Talking of biography, I said, in writing a life, a man's peculiarities should be mentioned, because they mark his character. JOHNSON : * Sir, there is no doubt as to peculiarities : the question is, whether a man’s vices should be mentioned ; for instance, whether it should be mentioned that Addison and Parnell drank too freely ; for people will probably more easily indulge in drinking from knowing this ; so that more ill may be done by the example, than good by telling the whole truth.” Here was an instance of his varying from himself in talk ; for when Lord Hailes and he sat one morning calmly conversing in my house at Edinburgh, I well remember that Dr. Johnson maintained, that “if a man is to write A Panegyric, he may keep vices out of sight: but if he professes to write A Life, he must represent it really as it was:" and when I objected to the danger of telling that Parnell drank to excess, he said, that “it would produce an instructive caution to avoid drinking, when it was seen that even the learning and genius of Parnell could be debased by it." And in the Hebrides he maintained, as appears from my “ Journal,” that a man's intimate friend should mention his faults, if he writes his life.
He had this evening (partly, I suppose, from the spirit of contradiction to his Whig friend) a violent argument with Dr. Taylor, as to the inclinations of the people of England at this time towards the royal family of Stuart. He grew so outrageous as to say, “ that if England were fairly polled the present king would be sent away to-night, and his adherents hanged to-morrow.” Taylor, who was as violent a Whig as Johnson was a Tory, was roused by this to a pitch of bellowing. He denied loudly what Johnson said, and maintained that there was an abhorrence against the Stuart family, though he admitted that the
1 " Journal of a Tour to the Hebrides," 3d edit., p. 240.-BOSWELL.
people were not much attached to the present king." JOHNSON : “Sir, the state of the country is this : the people knowing it to be agreed on all hands that this king has not the hereditary right to the crown, and there being no hope that he who has it can be restored, have grown cold and indifferent upon the subject of loyalty, and have no warm attachment to any king. They would not, therefore, risk anything to restore the exiled family. They would not give 20s. a piece to bring it about. But if a mere vote could do it, there would be twenty to one; at least, there would be a very great majority of voices for it. For, Sir, you are to consider, that all those who think a king has a right to his crown, as a man has to his estate, which is the just opinion, would be for restoring the king who certainly has the hereditary right, could he be trusted with it; in which there would be no danger now, when laws and every thing else are so much advanced : and every king will govern by the laws. And you must also consider, Sir, that there is nothing on the other side to oppose this; for it is not alleged by any one that the present family has any inherent right : so that the Whigs could not have a contest between two rights.”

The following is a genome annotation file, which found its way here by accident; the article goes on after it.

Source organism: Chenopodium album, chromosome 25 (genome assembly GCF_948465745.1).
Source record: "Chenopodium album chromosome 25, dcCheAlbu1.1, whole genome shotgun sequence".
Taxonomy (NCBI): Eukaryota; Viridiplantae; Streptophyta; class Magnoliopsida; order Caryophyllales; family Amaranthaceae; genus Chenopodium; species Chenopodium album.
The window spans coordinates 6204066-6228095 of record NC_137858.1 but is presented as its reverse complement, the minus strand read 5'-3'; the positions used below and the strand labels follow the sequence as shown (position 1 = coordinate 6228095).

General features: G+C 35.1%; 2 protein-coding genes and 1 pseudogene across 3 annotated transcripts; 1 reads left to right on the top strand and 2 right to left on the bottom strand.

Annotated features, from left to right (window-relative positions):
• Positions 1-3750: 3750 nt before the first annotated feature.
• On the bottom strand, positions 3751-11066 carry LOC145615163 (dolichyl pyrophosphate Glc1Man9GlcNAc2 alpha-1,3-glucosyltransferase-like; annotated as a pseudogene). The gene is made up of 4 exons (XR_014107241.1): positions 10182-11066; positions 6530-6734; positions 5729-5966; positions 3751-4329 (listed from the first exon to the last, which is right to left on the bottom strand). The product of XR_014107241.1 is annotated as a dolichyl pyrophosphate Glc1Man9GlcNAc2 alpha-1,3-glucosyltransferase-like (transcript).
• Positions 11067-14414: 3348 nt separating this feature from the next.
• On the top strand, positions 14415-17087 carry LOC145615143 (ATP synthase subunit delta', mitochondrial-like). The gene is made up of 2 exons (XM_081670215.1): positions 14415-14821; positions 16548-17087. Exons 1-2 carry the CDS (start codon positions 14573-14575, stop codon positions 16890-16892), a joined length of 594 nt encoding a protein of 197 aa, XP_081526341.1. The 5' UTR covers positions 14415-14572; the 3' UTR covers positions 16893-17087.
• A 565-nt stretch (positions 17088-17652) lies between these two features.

Dr. Taylor admitted, that if the question as to hereditary right were to be tried by a poll of the people of England, to be sure the abstract doctrine would be given in favour of the family of Stuart; but he said the conduct of that family, which occasioned their expulsion, was so fresh in the minds of the people, that they would not vote for a restoration. Dr. Johnson, I think, was contented with the admission as to the hereditary right, leaving the original point in dispute, viz. what the people upon the whole would do, taking in right and affection ; for he said, people were afraid of a change, even though they think it right. Dr. Taylor said something of the slight foundation of the hereditary right of the house of Stuart. “Sir,” said Johnson, “the house of Stuart succeeded to the full right of both the houses of York and Lancaster, whose common source had the undisputed right. A right to a throne is like a right to anything else. Possession is sufficient, where no better right can be shown. This was the case with the royal family of England, as it is now with the king of France : for as to the first beginning of the right we are in the dark.”
Thursday, September 18. Last night Dr. Johnson had proposed that the crystal lustre, or chandelier, in Dr. Taylor's large room should be lighted up some time or other. Taylor said it should be lighted up next night. “ That will do very well,” said I," for it is Dr. Johnson's birthday.” When we were in the Isle of Sky, Johnson had desired me not to mention his birthday. He did not seem pleased at this time
· Dr. Taylor was very ready to make this admission, because the party with which he was connected was not in power. There was then some truth in it, owing to the pertinacity of factious clamour. Had he lived till now, it would have been impossible for him to deny that his Majesty possesses the warmest affection of his people.-BOSWELL.